East Croydon Cool talks…is a blog series that explores topics of cultural interest via local area experts. Whilst the Green Agenda has dominated news feeds over recent years, the past 18 months have heightened peoples’ environmental awareness and many now believe we’ll see an increase in ethical consumers.
Following on from our previous interview with OneNine5 about Sustainability, this month we caught up with Eleanor and Danielle from Pantry Project Croydon (based at The Little Coffee Shop) to discuss their Zero Waste solutions for shopping and consuming on the go without plastic.
Hi ladies, can you tell us a bit about your set up?
Happy to – Eleanor and I met via The Little Coffee Shop when it was a sit-down cafe run by mutual friends. When our friends had to relocate (another gift from Covid) we mourned the loss of not only good local friends, but also the space that their cafe held in the community. They had offered a place for people to meet, start fundraisers, discuss local issues, and make friends. The short of it is, we took over. Eleanor already had a background in zero waste as a business and I had been learning about creating less waste in my own life. We felt like this was an opportunity to bring that to South Croydon that we couldn’t miss. I also really, really wanted to learn how to make good coffee so that I wouldn’t have to live without, so aspects of the cafe days have remained intact. Now you can enjoy a coffee and slice of something homemade while you refill your pantry.
It’s also a great way for us to try to pay it forward as far as the community aspect goes. It was a place I could always find someone to talk to. We’re starting a Baby Club now as a way to get parents together who have babies/young kids who have been shut-in by Covid and have missed out on the camaraderie of young parents swapping sleep deprivation stories. The first one is August 11th in South Croydon Recreation Ground across the way.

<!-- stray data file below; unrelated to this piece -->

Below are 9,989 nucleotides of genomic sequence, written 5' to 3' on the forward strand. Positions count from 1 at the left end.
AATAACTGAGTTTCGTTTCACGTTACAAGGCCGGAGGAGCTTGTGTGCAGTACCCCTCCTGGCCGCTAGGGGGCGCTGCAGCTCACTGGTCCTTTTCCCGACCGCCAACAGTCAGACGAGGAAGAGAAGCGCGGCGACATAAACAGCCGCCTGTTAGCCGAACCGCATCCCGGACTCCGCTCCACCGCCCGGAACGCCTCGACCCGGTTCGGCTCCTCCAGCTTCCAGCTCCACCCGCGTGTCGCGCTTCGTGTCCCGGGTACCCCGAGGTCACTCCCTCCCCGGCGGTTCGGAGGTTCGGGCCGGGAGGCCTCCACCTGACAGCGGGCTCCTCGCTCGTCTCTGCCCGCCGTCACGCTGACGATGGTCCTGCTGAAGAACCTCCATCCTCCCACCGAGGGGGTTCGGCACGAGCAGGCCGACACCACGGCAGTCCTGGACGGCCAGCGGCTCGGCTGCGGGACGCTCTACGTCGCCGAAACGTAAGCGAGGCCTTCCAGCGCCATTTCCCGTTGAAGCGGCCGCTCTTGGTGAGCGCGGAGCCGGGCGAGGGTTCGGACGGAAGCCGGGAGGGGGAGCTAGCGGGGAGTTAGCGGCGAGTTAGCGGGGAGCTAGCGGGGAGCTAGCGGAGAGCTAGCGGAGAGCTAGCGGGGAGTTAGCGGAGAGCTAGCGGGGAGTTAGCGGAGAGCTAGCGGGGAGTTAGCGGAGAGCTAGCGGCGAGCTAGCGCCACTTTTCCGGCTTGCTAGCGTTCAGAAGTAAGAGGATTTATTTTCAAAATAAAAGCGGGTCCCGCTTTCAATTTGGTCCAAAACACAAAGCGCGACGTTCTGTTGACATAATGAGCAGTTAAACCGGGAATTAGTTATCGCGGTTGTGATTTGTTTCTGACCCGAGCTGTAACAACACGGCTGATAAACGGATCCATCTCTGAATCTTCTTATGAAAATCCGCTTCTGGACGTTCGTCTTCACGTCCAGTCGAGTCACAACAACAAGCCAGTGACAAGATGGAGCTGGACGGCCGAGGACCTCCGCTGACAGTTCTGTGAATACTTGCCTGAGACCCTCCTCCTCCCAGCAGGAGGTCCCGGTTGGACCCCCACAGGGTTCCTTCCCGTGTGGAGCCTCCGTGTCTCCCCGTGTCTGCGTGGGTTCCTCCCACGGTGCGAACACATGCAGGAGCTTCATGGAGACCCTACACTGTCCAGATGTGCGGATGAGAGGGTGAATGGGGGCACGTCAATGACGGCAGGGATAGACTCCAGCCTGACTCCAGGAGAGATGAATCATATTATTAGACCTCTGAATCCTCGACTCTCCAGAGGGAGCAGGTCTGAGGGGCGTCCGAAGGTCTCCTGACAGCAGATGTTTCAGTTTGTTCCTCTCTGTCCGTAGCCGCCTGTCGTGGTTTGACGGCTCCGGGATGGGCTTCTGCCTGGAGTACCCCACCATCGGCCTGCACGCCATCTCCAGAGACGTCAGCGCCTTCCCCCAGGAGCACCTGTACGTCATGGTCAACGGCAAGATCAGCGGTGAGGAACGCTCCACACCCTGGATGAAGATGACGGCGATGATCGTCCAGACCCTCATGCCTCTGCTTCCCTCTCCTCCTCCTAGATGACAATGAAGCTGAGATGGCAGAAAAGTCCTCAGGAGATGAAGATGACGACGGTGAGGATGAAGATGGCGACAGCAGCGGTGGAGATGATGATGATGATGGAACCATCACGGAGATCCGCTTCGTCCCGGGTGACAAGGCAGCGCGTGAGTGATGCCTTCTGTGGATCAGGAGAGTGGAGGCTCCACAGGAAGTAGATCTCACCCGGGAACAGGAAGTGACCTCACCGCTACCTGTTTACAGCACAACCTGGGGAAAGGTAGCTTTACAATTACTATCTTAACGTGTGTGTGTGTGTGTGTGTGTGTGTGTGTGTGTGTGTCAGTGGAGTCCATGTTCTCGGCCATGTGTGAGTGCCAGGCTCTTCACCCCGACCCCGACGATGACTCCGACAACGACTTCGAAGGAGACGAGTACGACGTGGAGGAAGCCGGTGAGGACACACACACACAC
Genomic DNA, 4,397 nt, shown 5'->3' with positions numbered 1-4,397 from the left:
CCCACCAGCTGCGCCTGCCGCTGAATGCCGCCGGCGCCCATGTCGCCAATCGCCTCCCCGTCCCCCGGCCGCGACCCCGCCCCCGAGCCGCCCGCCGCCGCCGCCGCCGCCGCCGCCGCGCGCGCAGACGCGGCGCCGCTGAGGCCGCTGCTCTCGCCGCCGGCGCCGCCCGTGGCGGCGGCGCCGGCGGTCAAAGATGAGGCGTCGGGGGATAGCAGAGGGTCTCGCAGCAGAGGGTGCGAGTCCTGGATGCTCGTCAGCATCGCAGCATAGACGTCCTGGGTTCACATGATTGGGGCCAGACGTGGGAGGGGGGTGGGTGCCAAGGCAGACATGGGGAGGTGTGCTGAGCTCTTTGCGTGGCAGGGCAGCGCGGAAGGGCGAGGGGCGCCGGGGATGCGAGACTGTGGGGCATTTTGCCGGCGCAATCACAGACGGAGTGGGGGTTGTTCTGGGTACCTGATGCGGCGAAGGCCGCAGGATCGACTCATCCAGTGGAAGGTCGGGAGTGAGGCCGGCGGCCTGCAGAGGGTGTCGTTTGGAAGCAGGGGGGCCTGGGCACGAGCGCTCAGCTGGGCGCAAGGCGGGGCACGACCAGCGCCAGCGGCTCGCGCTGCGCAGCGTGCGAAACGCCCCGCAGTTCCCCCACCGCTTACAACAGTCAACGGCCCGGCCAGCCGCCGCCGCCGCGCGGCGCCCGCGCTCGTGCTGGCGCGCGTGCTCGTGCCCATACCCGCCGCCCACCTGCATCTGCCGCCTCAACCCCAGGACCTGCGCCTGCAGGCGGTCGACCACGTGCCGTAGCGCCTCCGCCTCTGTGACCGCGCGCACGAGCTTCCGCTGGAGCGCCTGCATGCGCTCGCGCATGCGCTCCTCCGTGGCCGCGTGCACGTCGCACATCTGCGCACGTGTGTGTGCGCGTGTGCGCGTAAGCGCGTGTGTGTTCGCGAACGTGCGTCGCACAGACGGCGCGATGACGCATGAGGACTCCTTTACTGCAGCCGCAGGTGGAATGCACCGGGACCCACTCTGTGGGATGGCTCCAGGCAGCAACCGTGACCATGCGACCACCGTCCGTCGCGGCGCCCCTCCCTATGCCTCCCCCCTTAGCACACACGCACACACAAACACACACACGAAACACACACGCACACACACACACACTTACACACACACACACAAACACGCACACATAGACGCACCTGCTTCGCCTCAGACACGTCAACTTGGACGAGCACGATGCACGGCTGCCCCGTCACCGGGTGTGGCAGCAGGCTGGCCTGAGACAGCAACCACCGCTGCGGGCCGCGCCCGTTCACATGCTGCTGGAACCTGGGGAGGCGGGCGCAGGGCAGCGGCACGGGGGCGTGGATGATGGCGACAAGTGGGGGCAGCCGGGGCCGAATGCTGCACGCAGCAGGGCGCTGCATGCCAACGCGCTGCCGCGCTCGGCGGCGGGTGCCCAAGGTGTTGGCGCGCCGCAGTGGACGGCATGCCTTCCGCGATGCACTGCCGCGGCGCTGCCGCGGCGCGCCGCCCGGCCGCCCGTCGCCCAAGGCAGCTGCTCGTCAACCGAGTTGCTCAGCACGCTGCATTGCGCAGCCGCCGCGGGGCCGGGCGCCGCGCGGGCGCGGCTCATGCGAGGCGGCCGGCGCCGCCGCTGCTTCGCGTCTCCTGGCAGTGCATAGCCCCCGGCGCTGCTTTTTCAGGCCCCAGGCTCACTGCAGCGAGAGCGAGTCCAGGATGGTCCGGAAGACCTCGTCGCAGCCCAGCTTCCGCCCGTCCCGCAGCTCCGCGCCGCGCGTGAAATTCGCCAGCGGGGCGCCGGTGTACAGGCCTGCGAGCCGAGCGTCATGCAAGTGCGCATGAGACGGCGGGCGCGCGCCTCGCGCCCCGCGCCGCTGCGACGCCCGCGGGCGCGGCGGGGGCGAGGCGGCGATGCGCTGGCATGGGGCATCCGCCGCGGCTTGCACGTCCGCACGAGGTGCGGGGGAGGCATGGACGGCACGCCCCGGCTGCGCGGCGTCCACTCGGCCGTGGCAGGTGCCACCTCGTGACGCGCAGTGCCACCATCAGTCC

What made you focus on zero waste?
Covid made a sit-down cafe seem obsolete in this location. There are other sites better suited and the more interested in zero waste we became the more we realized we just couldn’t source easily in our immediate community. If we wanted to talk the talk about creating less waste, we were going to have to make it easier for our neighbours to actually act on our advice (the nice word for the constant guilt trips about destroying the planet and the benefits of giving up on our selfish, throwaway mentality). We were going to have to provide them with groceries and home/personal necessities so that they could create less waste without giving up things they like.
What is Zero Waste?
The term ‘zero waste’ can cover a lot of territory, but I like it because it avoids the quagmire that is ‘green’. ‘Green’ and ‘eco’ and all those more vague terms can be convenient places for companies and products to hide their environmentally un-friendly or short-sighted practices while still hitting current buzzwords. ‘Zero waste’ is more clear: whatever facet of your life we are discussing – be it your choices regarding food, fashion, beauty, art, furnishings, anything – you are creating zero waste. You are leaving behind no piles of useful or unused material that will end up sitting in a landfill. It means choosing products and, often more importantly, ways of consuming that create less hidden waste. No plastic toothpaste tubes. No fast fashion. Not buying your groceries individually swathed in plastics that get thrown away as soon as you get home.